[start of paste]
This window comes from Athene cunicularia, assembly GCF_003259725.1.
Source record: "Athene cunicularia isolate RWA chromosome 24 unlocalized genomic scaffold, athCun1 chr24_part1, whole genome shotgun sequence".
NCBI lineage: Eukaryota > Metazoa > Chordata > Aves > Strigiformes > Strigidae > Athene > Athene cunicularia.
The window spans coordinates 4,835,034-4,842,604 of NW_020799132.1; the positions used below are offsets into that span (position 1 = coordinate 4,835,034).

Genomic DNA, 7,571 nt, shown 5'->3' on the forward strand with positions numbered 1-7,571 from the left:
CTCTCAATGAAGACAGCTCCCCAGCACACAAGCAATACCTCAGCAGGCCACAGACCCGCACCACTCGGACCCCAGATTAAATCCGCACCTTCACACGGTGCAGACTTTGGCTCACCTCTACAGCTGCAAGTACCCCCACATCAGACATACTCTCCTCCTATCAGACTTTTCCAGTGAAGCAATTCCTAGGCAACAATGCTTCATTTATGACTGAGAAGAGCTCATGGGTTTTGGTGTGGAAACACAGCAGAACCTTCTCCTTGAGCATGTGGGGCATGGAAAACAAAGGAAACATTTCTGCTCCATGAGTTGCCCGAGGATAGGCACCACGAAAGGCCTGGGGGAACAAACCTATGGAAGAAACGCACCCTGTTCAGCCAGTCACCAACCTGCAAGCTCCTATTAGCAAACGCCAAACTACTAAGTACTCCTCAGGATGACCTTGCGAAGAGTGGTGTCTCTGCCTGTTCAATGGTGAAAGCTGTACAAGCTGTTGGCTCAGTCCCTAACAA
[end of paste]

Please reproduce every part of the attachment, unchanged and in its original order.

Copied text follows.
This window comes from Athene cunicularia, assembly GCF_003259725.1.
Source record: "Athene cunicularia isolate RWA chromosome 24 unlocalized genomic scaffold, athCun1 chr24_part1, whole genome shotgun sequence".
NCBI lineage: Eukaryota > Metazoa > Chordata > Aves > Strigiformes > Strigidae > Athene > Athene cunicularia.
The window spans coordinates 4,835,034-4,842,604 of NW_020799132.1; the positions used below are offsets into that span (position 1 = coordinate 4,835,034).

Genomic DNA, 7,571 nt, shown 5'->3' on the forward strand with positions numbered 1-7,571 from the left:
CTCTCAATGAAGACAGCTCCCCAGCACACAAGCAATACCTCAGCAGGCCACAGACCCGCACCACTCGGACCCCAGATTAAATCCGCACCTTCACACGGTGCAGACTTTGGCTCACCTCTACAGCTGCAAGTACCCCCACATCAGACATACTCTCCTCCTATCAGACTTTTCCAGTGAAGCAATTCCTAGGCAACAATGCTTCATTTATGACTGAGAAGAGCTCATGGGTTTTGGTGTGGAAACACAGCAGAACCTTCTCCTTGAGCATGTGGGGCATGGAAAACAAAGGAAACATTTCTGCTCCATGAGTTGCCCGAGGATAGGCACCACGAAAGGCCTGGGGGAACAAACCTATGGAAGAAACGCACCCTGTTCAGCCAGTCACCAACCTGCAAGCTCCTATTAGCAAACGCCAAACTACTAAGTACTCCTCAGGATGACCTTGCGAAGAGTGGTGTCTCTGCCTGTTCAATGGTGAAAGCTGTACAAGCTGTTGGCTCAGTCCCTAACAA